The techniques of this disclosure may be implemented as a method that includes receiving a fiber optic cable having an optical fiber that is capable of transmitting light signals; a buffer tube that surrounds the optical fiber; a strength member that provides additional tensile strength to the fiber optic cable; and a jacket that surrounds the strength member, the buffer tube, and the optical fiber. The method also includes creating a lengthwise slit in the jacket of the fiber optic cable, thereby exposing an interior segment of the buffer tube. In addition, the method includes creating a lengthwise slit in the exposed interior segment of the buffer tube, thereby exposing an interior segment of the optical fiber. Furthermore, the method includes bending the fiber optic cable into a bent position at the slit in the buffer tube. The method also comprises sliding, while the fiber optic cable is in the bent position, the optical fiber lengthwise within the buffer tube such that a terminal segment of the optical fiber protrudes outwardly beyond an end of the buffer tube and such that the interior segment of the optical fiber slides out of the slit in the buffer tube. The method also includes attaching, after sliding the optical fiber within the buffer tube, a connector to an end of the terminal segment of the optical fiber. Furthermore, the method includes unbending, after attaching the connector, the fiber optic cable such that the interior segment of the optical fiber returns to its original position within the buffer tube. In addition, the method comprises sealing, after unbending the fiber optic cable, the slit in the jacket.

FIG. 1 is a cutaway view of an example fiber optic cable 2. FIG. 1 is provided for purposes of explanation only and is not intended to represent all types of fiber optic cables that can be used with the techniques of this disclosure. For instance, fiber optic cables including more or fewer components may be used with the techniques of this disclosure.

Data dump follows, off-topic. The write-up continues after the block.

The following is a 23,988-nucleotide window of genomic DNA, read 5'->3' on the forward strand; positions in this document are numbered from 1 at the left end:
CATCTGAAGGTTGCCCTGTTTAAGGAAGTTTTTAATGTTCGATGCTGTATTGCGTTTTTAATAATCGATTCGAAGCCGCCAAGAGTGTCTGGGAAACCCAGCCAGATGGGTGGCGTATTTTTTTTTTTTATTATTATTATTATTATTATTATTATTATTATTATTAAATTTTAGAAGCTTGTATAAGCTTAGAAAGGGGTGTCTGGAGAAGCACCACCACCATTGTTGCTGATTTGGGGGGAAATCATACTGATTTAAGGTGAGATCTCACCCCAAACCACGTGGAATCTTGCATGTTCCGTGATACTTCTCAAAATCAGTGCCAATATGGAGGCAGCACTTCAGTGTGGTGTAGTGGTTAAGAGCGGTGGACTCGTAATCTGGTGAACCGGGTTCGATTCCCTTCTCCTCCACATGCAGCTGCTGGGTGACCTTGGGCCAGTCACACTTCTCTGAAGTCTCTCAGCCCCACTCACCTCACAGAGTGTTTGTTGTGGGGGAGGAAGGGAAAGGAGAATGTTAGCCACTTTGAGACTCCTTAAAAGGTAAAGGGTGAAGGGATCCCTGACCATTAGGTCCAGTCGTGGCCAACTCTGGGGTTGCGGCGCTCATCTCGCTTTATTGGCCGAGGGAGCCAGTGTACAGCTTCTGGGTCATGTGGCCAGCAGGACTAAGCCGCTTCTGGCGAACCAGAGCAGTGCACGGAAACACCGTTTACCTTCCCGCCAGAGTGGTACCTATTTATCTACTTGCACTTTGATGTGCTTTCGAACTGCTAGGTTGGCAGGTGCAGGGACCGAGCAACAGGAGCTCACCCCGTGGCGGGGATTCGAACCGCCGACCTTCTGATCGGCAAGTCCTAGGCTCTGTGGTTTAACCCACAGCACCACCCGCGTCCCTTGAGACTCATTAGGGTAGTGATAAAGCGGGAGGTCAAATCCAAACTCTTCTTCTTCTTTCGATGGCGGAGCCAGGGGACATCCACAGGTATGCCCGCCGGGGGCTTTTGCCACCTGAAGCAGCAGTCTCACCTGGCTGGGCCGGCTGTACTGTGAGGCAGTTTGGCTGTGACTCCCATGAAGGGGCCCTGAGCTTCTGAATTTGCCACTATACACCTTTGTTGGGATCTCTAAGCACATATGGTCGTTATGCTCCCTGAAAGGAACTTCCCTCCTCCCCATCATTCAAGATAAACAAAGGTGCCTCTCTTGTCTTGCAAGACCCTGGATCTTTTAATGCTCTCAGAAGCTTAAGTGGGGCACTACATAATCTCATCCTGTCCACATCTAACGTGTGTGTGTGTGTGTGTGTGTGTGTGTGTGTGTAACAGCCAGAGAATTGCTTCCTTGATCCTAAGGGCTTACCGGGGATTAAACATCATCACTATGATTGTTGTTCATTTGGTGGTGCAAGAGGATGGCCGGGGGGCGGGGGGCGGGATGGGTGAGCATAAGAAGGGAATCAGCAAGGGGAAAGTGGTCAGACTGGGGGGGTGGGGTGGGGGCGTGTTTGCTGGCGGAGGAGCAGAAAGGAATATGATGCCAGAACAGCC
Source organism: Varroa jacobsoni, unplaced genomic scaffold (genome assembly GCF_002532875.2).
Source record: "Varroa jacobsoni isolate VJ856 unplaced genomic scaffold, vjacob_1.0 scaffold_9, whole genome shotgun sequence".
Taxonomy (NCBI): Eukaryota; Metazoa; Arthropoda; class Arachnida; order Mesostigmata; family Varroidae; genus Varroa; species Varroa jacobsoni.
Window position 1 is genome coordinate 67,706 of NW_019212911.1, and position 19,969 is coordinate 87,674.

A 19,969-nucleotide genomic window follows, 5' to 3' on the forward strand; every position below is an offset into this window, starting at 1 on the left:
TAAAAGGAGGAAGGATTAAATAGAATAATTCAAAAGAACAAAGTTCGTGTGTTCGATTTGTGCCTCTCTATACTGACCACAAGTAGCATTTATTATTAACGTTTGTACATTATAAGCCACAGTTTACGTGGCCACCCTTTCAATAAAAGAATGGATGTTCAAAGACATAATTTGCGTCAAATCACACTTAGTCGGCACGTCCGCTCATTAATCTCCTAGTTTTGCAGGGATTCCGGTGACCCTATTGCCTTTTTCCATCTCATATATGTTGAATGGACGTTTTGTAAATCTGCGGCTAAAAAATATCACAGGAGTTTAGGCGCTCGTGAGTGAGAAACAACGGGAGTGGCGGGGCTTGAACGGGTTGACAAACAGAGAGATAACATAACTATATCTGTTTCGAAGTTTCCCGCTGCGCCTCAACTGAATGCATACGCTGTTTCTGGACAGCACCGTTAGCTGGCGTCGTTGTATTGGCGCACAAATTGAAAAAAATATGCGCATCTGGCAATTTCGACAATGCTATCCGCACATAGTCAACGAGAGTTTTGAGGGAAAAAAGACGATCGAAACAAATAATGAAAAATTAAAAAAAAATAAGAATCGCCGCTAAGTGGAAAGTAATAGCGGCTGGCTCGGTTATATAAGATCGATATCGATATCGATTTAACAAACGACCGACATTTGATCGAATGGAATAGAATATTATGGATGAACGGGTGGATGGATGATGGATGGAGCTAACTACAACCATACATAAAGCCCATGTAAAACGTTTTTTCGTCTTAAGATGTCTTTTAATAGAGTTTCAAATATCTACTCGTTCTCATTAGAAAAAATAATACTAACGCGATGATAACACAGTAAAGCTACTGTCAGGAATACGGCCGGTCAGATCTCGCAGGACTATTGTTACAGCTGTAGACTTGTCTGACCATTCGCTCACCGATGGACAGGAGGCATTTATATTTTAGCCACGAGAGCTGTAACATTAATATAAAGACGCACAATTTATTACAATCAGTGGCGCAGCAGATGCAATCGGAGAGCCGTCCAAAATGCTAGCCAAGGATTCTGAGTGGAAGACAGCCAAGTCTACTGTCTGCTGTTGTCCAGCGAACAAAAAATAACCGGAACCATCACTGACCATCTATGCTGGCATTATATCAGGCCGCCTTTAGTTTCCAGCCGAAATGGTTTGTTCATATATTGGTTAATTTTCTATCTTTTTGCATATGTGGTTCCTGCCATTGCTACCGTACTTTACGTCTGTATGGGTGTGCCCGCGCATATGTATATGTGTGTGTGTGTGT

Fiber optic cable 2 is a type of fiber optic cable that is capable of transmitting optical signals such as pulses of light that convey data. Fiber optic cable 2 may be used in a variety of settings. A wide variety of different types of data may be transmitted over fiber optic cable 2. These types of data may include voice data, Internet data, audio/video data, medical data, military data, business data, governmental data, and other types of data. In certain embodiments, fiber optic cable 2 can be used as a branch cable (e.g., a drop or a stub cable) that branches from a branch location of a main trunk of a distribution cable. In certain embodiments, an opposite end of fiber optic cable 2 can be connected to a drop terminal such as the drop terminal disclosed at U.S. patent application Ser. No. 11/728,043, now U.S. Pat. No. 7,512,304, which is hereby incorporated by reference in its entirety.

As illustrated in the example of FIG. 1, fiber optic cable 2 comprises a set of optical fibers 4A through 4N (collectively, “optical fibers 4”). Each of optical fibers 4 is capable of transmitting pulses of light that convey data. The number of optical fibers in the set of optical fibers 4 may vary depending on the type of fiber optic cable 2. For instance, some types of fiber optic cable include twelve optical fibers, other types of fiber optic cable may include six optical fibers, and still other types of fiber optic cable may only include a single optical fiber. Each of optical fibers 4 includes a core surrounded by a cladding and one or more protective coatings (e.g., acrylate coatings). The cladding reflects light rays in the core, providing total internal reflection. The core of an optical fiber may be made of a variety of materials including glass and plastic. External surfaces of different ones of optical fibers 4 may be differently colored in order to allow a technician to easily identify optical fibers 4.

A buffer tube 6 surrounds optical fibers 4. Buffer tube 6 may serve several purposes. For instance, buffer tube 6 may provide mechanical isolation of optical fibers 4 from other parts of fiber optic cable 2. In addition, buffer tube 6 may protect optical fibers 4 from physical damage. Buffer tube 6 may be a “loose buffer” that is composed of a plastic tube that can contain a lubricating gel that at least partially fills the voids within buffer tube 6 between optical fibers 4.